Ideology seems to be everywhere in today’s China: there is a huge apparatus devoted to propagating the correct official views on the big questions of the day, from the Covid-19 pandemic to financial regulation. Given how much effort the Party and the government put into criticizing incorrect ideas and repeating correct ones, it’s natural to think that ideas are truly central to Chinese politics.
An alternative view emerges from Joseph Torigian’s recent book, Prestige, Manipulation, and Coercion: Elite Power Struggles in the Soviet Union and China After Stalin and Mao, a detailed account of the internal battles at pivotal historical moments in two Leninist systems. Torigian suggests that what in standard historical accounts appear as epic struggles over the direction of the nation were in fact narrow arguments over specific political issues, that were driven less by differences of ideas than by maneuverings to gain personal power. It’s certainly a deflating, cynical view, but given the historical evidence he marshals, it is hard to say it is wrong.
Take for instance one of the most famous ideological statements in China’s recent history, the 1978 decision that the Communist Party should shift its focus away from class struggle and toward economic growth. Generalists like me tend to see this as a major historic turning point, when China’s leadership turned its back on Maoism and embraced pragmatism and markets. This corresponded with a change in leadership from Mao’s handpicked successor Hua Guofeng to Deng Xiaoping. But in Torigian’s account, this statement turns out not to be about “class struggle” in the general sense but only a recent internal campaign:
At the November 1978 work conference, [Hua Guofeng] did not oppose changing the party’s “key link” from “class struggle” to economics. The idea that Deng somehow triumphed over Hua on this issue is wrong. During Hua’s tenure, “class struggle” did not have the same meaning that it had during the Cultural Revolution. Then it meant the campaign to expose and criticize the Gang of Four. … At the Eleventh Party Congress in 1977, the plan of Hua and the top leadership was to finish the “ferreting-out” phase of exposing and criticizing the Gang of Four within the year or a little longer. At the Fifth National People’s Congress in February and March 1978, Hua said that the “ferreting-out” campaign was basically finished on a national scale.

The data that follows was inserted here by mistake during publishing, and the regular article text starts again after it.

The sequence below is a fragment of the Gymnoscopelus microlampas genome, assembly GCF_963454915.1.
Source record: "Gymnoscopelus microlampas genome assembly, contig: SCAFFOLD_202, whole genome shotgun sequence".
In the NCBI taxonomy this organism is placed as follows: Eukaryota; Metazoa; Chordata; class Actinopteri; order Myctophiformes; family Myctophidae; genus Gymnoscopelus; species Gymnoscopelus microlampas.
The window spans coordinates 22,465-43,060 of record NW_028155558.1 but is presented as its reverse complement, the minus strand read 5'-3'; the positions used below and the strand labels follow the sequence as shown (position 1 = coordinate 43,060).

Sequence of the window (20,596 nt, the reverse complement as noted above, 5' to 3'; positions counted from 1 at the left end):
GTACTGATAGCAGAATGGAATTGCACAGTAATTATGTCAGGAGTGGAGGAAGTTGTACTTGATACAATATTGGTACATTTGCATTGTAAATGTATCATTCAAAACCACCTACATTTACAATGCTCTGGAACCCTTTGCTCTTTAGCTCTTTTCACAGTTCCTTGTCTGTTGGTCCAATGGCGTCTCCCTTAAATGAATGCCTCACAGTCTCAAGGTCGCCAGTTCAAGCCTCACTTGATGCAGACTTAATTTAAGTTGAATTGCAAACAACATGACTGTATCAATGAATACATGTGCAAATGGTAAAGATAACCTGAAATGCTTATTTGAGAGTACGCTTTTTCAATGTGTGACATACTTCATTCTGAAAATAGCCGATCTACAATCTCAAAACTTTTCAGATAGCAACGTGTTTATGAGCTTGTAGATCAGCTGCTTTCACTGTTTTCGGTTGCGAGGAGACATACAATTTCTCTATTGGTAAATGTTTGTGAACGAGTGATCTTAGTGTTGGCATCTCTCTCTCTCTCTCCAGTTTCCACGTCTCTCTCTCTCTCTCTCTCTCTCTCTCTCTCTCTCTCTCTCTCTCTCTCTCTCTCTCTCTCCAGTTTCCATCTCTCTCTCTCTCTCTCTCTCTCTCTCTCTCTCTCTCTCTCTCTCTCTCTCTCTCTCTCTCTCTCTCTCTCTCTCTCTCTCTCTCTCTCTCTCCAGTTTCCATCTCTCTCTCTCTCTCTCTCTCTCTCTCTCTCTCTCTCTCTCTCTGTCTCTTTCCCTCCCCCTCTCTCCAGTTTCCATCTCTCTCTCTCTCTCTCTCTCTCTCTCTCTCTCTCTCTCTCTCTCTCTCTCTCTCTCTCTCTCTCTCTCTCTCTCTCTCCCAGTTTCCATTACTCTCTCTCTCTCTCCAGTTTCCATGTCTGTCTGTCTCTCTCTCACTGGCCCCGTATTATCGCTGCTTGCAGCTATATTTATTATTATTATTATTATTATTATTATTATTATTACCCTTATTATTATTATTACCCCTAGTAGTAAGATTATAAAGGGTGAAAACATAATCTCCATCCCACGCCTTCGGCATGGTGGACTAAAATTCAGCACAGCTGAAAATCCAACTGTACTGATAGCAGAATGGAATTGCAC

Torigian agues that discussion among the top leadership on was mainly over the precise wording of how to announce the end of “class struggle” in this restricted sense, and that Hua and Deng were basically in agreement on the need to end the campaign.
Standard historical accounts present the 1978 third plenum as the culmination of an ideological struggle between Hua’s retrograde leftism and Deng’s free-thinking pragmatism. What was at stake was encapsulated by a phrase in a People’s Daily editorial in 1977 which became known as the “two whatevers”: “We will resolutely uphold whatever policy decisions Chairman Mao made and unswervingly follow whatever instructions Chairman Mao gave.” The official account of this debate appeared in a note to the Collected Works of Deng Xiaoping, and it has since been followed by many scholars:
After the downfall of the Gang of Four, the Party Chairman, Hua Guofeng, who was in charge of the work of the Central Committee, clung to the erroneous notion of the “two whatevers” and reaffirmed the wrong theories, policies and slogans of the “cultural revolution”. On April 10, 1977, Deng Xiaoping wrote a letter to the Central Committee, proposing that to guide the work of the Party, it should use instead a correct understanding of Mao Zedong Thought as an integral whole. Later, he talked with Party comrades on many occasions, explaining to them that the “two whatevers” did not accord with Marxism.
On September 19, 1977, when talking with the leading member of the Ministry of Education, Deng said that seeking truth from facts was the quintessence of the philosophical thinking of Mao Zedong. On May 11, 1978, Guangming Ribao carried an article entitled “Practice is the Sole Criterion for Testing Truth”, which stated that the most fundamental principle of Marxism was the integration of theory with practice. This was a criticism of the principle of the “two whatevers”. It was this article that gave rise to the debate about the criterion for testing truth.